Energy futures gained ground most of the day but ended with a slight loss at the New York Mercantile Exchange Friday. Fueling the volatile session were clashing forecasts surrounding the future trajectory of Tropical Storm Gustav and the serious possibility that the storm could carve a path through the dense oil and gas fields in the Gulf of Mexico and onshore refineries in Mississippi, Louisiana and Texas.
West Texas crude for October delivery climbed above $118 during the session but ended the session down 13 cents at $115.46 a barrel, and front-month natural gas ended just above even at $7.14 per million British thermal units.
Gustav is still at least three days away from making landfall in the continental U.S., and the trail it will blaze between now and then is far from certain. However, two alarming attributes of Gustav are now all but guaranteed: the storm will almost certainly make landfall somewhere along the U.S. coastline along the Gulf of Mexico and it will most likely be upgraded to hurricane status before it does so.
Forecasts from energy analysts and weather forecasters concerning Gustav's path and the threat it poses to offshore rigs and onshore refineries are widely scattered.
Some analysts say that the statistical likelihood that Gustav will score a bull's eye with a major energy installation are slim to none, and that any real risks that Gustav poses to energy markets have already been priced into the energy futures market.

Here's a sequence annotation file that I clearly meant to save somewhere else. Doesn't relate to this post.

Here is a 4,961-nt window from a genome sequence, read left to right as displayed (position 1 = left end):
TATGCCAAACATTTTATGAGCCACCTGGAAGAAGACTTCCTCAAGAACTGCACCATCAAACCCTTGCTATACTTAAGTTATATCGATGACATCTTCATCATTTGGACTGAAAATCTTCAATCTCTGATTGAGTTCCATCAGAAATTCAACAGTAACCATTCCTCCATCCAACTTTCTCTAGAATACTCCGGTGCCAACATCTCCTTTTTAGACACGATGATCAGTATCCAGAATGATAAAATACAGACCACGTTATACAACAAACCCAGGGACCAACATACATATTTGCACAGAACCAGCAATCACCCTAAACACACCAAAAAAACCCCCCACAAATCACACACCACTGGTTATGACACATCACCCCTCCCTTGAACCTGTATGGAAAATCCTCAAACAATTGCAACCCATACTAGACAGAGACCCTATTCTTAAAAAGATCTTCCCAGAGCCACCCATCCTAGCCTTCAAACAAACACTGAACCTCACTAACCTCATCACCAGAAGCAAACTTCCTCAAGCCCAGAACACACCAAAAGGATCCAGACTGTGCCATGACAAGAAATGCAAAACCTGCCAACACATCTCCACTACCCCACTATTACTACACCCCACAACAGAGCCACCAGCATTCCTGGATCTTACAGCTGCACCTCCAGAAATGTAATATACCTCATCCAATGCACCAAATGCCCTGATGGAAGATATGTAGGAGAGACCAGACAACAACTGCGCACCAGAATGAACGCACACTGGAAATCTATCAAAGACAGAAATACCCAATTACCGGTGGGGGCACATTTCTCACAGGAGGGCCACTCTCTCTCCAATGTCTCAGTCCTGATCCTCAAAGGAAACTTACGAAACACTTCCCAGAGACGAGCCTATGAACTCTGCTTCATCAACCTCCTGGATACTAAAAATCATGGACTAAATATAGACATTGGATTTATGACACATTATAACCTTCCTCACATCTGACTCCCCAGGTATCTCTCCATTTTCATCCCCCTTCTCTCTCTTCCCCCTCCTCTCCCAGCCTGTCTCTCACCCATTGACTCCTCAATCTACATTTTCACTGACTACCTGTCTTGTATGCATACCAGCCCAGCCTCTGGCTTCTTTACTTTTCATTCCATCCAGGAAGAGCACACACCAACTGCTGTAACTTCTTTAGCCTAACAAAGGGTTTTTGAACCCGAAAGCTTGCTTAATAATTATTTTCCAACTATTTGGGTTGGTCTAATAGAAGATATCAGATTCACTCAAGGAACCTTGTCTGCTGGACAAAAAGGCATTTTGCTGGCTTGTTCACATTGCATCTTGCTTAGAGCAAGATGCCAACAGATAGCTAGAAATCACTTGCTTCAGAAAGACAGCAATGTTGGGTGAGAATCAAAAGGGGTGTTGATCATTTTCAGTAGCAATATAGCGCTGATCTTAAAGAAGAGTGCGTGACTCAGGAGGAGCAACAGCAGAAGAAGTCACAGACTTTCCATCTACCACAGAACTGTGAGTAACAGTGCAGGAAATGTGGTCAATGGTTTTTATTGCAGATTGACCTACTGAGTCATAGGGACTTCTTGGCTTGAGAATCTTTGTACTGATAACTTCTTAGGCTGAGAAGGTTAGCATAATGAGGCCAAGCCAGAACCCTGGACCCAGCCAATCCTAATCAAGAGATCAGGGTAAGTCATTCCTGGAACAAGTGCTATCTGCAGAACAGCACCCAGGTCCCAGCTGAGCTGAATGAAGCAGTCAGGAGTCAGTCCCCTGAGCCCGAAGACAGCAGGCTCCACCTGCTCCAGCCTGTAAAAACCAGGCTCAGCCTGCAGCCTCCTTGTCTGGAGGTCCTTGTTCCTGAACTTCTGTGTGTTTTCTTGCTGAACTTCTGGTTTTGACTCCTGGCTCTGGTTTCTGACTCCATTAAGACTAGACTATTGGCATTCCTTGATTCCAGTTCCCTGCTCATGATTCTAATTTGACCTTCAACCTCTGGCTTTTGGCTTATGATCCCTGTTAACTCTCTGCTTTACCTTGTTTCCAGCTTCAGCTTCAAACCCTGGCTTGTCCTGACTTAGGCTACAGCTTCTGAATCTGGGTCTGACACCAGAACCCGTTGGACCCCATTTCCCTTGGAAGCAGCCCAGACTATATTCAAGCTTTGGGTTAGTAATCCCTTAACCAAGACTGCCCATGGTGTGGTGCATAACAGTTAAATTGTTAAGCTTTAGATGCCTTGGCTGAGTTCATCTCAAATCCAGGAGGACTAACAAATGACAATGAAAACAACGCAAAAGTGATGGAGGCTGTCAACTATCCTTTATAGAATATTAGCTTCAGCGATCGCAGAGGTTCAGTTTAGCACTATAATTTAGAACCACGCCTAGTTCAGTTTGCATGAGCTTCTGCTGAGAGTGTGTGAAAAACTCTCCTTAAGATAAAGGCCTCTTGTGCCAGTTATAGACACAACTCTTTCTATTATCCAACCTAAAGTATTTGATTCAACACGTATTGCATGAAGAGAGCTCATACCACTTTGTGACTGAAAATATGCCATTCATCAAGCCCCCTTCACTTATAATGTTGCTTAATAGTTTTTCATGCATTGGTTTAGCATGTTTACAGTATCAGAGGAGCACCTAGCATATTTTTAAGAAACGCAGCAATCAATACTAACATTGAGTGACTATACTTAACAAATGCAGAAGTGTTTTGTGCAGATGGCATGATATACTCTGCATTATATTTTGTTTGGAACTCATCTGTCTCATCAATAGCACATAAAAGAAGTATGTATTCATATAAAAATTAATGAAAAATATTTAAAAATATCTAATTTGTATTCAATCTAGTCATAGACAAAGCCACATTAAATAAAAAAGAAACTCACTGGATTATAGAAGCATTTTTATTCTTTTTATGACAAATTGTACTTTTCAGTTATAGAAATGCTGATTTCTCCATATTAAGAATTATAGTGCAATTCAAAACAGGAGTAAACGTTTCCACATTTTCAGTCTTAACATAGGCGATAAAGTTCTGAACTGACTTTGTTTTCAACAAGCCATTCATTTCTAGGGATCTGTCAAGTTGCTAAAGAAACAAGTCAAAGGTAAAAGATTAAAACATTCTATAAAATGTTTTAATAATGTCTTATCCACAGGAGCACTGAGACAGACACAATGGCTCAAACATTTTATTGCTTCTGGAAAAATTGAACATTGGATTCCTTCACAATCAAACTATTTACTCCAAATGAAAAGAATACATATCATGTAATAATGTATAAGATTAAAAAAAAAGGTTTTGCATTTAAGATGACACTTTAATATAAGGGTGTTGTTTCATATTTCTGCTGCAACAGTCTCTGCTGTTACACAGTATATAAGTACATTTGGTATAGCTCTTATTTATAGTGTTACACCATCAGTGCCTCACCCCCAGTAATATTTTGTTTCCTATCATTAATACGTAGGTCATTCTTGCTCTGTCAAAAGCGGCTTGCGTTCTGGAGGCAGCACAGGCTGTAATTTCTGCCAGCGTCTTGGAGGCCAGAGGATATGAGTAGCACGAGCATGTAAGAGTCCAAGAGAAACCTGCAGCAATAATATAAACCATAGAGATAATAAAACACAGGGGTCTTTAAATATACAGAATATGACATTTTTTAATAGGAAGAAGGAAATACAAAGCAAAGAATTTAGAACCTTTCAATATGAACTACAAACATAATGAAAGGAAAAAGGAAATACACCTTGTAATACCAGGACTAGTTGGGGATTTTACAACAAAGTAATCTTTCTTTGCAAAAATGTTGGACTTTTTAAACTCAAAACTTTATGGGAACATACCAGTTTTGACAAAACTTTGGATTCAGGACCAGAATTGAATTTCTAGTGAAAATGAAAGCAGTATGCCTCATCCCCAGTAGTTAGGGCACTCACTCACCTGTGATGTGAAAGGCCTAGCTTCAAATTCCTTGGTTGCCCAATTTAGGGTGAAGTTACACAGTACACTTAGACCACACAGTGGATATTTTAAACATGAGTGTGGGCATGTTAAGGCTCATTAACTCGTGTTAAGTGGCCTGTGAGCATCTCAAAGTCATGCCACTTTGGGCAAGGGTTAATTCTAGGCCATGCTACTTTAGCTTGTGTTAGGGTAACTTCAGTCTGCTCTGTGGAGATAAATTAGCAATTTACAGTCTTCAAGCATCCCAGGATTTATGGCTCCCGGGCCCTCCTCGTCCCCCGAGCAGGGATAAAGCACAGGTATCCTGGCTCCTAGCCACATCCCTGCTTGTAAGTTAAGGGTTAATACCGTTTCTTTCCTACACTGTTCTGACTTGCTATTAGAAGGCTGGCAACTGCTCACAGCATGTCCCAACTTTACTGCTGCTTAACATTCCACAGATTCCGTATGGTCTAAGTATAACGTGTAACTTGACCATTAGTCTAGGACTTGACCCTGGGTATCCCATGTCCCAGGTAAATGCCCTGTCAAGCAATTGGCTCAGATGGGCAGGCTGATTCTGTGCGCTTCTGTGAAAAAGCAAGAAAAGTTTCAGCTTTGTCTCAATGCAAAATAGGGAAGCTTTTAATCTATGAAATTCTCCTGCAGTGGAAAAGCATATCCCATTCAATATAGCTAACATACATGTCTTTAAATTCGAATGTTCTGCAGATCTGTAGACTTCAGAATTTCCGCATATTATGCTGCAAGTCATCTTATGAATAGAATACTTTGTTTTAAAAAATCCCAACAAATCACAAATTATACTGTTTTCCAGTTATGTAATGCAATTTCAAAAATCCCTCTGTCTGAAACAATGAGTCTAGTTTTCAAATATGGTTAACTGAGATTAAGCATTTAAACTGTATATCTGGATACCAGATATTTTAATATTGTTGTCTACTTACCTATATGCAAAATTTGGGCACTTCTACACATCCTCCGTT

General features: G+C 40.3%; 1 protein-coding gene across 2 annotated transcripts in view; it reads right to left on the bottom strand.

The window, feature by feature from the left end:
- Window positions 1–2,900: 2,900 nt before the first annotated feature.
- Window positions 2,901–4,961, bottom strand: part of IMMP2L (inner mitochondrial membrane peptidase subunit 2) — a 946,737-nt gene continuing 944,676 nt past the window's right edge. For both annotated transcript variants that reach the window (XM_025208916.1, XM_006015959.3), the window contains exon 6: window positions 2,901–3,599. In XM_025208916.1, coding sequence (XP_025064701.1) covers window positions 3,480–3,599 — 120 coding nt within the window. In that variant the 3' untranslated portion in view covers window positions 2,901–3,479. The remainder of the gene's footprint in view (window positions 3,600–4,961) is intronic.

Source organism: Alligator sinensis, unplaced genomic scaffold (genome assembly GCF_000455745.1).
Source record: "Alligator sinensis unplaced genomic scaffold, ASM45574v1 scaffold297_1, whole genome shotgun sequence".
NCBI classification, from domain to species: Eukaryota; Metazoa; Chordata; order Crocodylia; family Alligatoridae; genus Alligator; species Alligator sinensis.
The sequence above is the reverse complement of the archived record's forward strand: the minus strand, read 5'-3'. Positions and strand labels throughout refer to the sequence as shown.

However, other analysts are saying that Tropical Storm Gustav poses the greatest risk to U.S. energy supplies since Hurricanes Katrina and Rita leveled U.S. production capacity out of the gulf-coast region for nearly six weeks.
With inventories of key petroleum products like motor gasoline already treading along the low end of their five-year average ranges, a major disruption in throughput out of gulf-coast refineries could leave the U.S. economy and its consumers in a dangerous bind for weeks, if not months.
Meanwhile, oil companies are expediting the evacuation of employees from at-risk oil and gas installations as Gustav approaches the Gulf.
Royal Dutch Shell
has pulled more than 600 workers from its installations, and
are following suit.
Elsewhere, energy stocks are trending slightly lower in Friday's trading session.
is down 0.6% at $82.79,
is losing 0.8% at $86.51, Royal Dutch Shell is fractionally lower at $69.75, and Exxon is sliding 0.4% at $80.88.
U.S. Oil Fund
, an exchange-traded fund that closely tracks the performance of WTI futures contracts on the Nymex, was recently adding 0.2% at $93.55.